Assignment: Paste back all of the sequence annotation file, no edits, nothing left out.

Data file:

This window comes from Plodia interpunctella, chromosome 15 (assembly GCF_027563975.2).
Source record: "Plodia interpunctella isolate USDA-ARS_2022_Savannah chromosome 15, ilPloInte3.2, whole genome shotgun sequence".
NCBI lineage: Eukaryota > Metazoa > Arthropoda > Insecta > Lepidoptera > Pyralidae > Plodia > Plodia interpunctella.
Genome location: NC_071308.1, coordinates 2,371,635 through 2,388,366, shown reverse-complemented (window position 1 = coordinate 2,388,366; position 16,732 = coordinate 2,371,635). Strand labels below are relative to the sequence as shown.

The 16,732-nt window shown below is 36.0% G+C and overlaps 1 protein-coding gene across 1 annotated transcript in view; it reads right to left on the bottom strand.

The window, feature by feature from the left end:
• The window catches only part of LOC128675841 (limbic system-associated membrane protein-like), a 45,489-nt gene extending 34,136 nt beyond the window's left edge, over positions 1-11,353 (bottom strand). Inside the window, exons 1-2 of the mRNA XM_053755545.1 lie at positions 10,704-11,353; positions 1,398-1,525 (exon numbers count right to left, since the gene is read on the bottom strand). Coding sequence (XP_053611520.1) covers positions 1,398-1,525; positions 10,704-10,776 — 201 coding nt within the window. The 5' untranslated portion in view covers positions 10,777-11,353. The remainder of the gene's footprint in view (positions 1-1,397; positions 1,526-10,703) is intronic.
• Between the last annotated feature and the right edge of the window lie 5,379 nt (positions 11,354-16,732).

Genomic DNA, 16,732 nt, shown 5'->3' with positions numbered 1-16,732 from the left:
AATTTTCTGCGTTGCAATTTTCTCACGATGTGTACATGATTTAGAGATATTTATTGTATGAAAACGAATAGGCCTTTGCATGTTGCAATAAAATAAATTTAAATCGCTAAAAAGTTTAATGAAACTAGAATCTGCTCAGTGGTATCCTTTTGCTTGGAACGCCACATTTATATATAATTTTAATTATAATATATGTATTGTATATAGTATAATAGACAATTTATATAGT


This window comes from Plodia interpunctella, chromosome 15 (assembly GCF_027563975.2).
Source record: "Plodia interpunctella isolate USDA-ARS_2022_Savannah chromosome 15, ilPloInte3.2, whole genome shotgun sequence".
NCBI lineage: Eukaryota > Metazoa > Arthropoda > Insecta > Lepidoptera > Pyralidae > Plodia > Plodia interpunctella.
Genome location: NC_071308.1, coordinates 2,371,635 through 2,388,366, shown reverse-complemented (window position 1 = coordinate 2,388,366; position 16,732 = coordinate 2,371,635). Strand labels below are relative to the sequence as shown.

The 16,732-nt window shown below is 36.0% G+C and overlaps 1 protein-coding gene across 1 annotated transcript in view; it reads right to left on the bottom strand.

The window, feature by feature from the left end:
• The window catches only part of LOC128675841 (limbic system-associated membrane protein-like), a 45,489-nt gene extending 34,136 nt beyond the window's left edge, over positions 1-11,353 (bottom strand). Inside the window, exons 1-2 of the mRNA XM_053755545.1 lie at positions 10,704-11,353; positions 1,398-1,525 (exon numbers count right to left, since the gene is read on the bottom strand). Coding sequence (XP_053611520.1) covers positions 1,398-1,525; positions 10,704-10,776 — 201 coding nt within the window. The 5' untranslated portion in view covers positions 10,777-11,353. The remainder of the gene's footprint in view (positions 1-1,397; positions 1,526-10,703) is intronic.
• Between the last annotated feature and the right edge of the window lie 5,379 nt (positions 11,354-16,732).

Genomic DNA, 16,732 nt, shown 5'->3' with positions numbered 1-16,732 from the left:
AATTTTCTGCGTTGCAATTTTCTCACGATGTGTACATGATTTAGAGATATTTATTGTATGAAAACGAATAGGCCTTTGCATGTTGCAATAAAATAAATTTAAATCGCTAAAAAGTTTAATGAAACTAGAATCTGCTCAGTGGTATCCTTTTGCTTGGAACGCCACATTTATATATAATTTTAATTATAATATATGTATTGTATATAGTATAATAGACAATTTATATAGT